Catholic Disagreements and the Catechism’s 25th Anniversary

This year marks the Catechism of the Catholic Church’s 25th anniversary, and I believe its silver year is one worth celebrating. I realize that my estimation is not shared by all in pastoral ministry nor in the academy. The word “catechism” elicits disdain for some, evoking preconciliar memories of rote memorization of endless questions and answers, an overly cognitive approach to religious education, and days marked by clericalism and passivity in the laity. Underlying these are problems more theological in nature: a universal catechism seems incongruent with a world marked by cultural relativism, and it manifests, or so the claim goes, an ill-conceived and outdated understanding of revelation as static and propositional. Isn’t the “universal” a Platonic leftover from earlier days, now understood only to be manifest in the particular? Or, more extremely, does universal truth even exist at all? Furthermore, isn’t truth subject to praxis, the only way of semi-empirically verifying the claims of any person or authority? These concerns are legitimate in the sense that those who voice them often do so from …

Preaching as Worship: Progress and Ongoing Issues in Roman Catholicism

Introduction: The Catholic Turn of the Word The year is 1961. Father Smith, longtime Irish pastor of St. Mary’s Parish, has just concluded the reading of the Gospel—in Latin, of course. The people are seated, and Smith begins the announcements. “The Knights of Columbus will be having their monthly Fish Fry this Friday. . . . The Ladies’ Sodality is collecting canned goods for the poor. . . . Don’t forget the Rosary after the 6:30 a.m. Mass every Wednesday.” A long pause. “In the name of the Father, and of the Son, and of the Holy Ghost. Amen.” Another pause. Then the pastor launches into the sermon, the last of a series on the Ten Commandments, this one covering the Ninth and Tenth Commandments. Excoriating the materialism and acquisitiveness of modern American society, the priest works in a story about a Catholic high school boy with a pinup picture taped to the inside of his locker, leading to a stern reminder of the importance of regular Confession to cleanse sin from the soul. He …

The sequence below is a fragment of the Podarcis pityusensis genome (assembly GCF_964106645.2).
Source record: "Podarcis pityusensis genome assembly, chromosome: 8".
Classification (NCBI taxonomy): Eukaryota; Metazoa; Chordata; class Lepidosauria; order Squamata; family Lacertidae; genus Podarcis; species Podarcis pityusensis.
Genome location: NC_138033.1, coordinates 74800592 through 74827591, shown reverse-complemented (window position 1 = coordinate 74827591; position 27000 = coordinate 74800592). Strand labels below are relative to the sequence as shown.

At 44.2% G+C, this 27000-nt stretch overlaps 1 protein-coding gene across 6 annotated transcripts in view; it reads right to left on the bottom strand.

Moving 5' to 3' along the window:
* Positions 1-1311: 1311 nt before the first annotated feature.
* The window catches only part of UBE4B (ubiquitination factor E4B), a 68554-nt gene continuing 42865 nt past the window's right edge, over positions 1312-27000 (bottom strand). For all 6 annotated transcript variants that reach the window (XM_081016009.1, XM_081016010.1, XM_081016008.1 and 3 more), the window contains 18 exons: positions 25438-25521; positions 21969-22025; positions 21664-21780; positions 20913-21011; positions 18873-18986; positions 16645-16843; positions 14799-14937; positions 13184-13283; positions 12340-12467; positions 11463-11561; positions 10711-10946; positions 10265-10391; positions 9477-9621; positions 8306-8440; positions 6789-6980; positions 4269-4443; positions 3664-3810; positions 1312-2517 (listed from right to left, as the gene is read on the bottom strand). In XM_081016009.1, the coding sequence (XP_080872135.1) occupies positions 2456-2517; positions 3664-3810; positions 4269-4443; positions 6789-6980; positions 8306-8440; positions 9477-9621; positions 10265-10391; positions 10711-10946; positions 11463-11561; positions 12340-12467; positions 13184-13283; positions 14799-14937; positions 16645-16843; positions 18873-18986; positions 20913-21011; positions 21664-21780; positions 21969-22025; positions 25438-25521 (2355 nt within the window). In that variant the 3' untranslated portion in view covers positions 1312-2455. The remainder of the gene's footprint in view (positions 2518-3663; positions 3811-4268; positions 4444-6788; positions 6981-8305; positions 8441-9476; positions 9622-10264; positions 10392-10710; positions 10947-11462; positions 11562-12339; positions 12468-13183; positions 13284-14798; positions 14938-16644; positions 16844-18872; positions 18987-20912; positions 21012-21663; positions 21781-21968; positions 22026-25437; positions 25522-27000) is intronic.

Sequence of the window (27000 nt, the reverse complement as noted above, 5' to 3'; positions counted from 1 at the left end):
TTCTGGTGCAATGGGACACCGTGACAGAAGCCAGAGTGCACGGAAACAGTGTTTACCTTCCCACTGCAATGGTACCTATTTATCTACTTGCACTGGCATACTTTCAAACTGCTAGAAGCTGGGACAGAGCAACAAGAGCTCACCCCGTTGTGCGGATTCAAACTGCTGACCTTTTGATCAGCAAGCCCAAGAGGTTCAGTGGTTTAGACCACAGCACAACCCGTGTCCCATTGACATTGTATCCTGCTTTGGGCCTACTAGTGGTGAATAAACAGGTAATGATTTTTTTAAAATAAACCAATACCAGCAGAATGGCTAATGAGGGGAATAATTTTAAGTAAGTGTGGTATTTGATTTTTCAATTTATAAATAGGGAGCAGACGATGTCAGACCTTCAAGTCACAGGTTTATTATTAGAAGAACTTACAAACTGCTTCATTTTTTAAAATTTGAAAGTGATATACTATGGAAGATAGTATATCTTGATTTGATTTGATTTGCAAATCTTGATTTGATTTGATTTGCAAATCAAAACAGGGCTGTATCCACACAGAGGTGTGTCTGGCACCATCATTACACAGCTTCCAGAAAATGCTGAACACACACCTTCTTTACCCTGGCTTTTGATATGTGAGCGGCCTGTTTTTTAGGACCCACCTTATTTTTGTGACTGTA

Scapegoating Liturgical Reform

Over the last several months, there have been a series of blogs, all seeking to establish that the treatment of liturgy following the Second Vatican Council is responsible for the decline in both religious vocations and Catholic practice in late modern society. Some have taken the approach that liturgy after the Council has been “feminized,” often leading to a reduction of men entering the priesthood. Fr. Dwight Longenecker, for one, has written: This is why the feminization of the liturgy is so unattractive to men. When well-meaning liturgists and priests feel they have to make everything in the liturgy emotionally relevant and “meaningful” to everyone, many men switch off. When Father Fabulous insists on being emotionally entertaining in the liturgy he is likely to please the women while the fellas roll their eyes. When Sister Sandals develops new age liturgies that attempt to connect with our emotions, or when Pastor Hipster tries to push the emotional hot buttons with his sermon, most men are not only ready to switch off, they’re ready to head for the …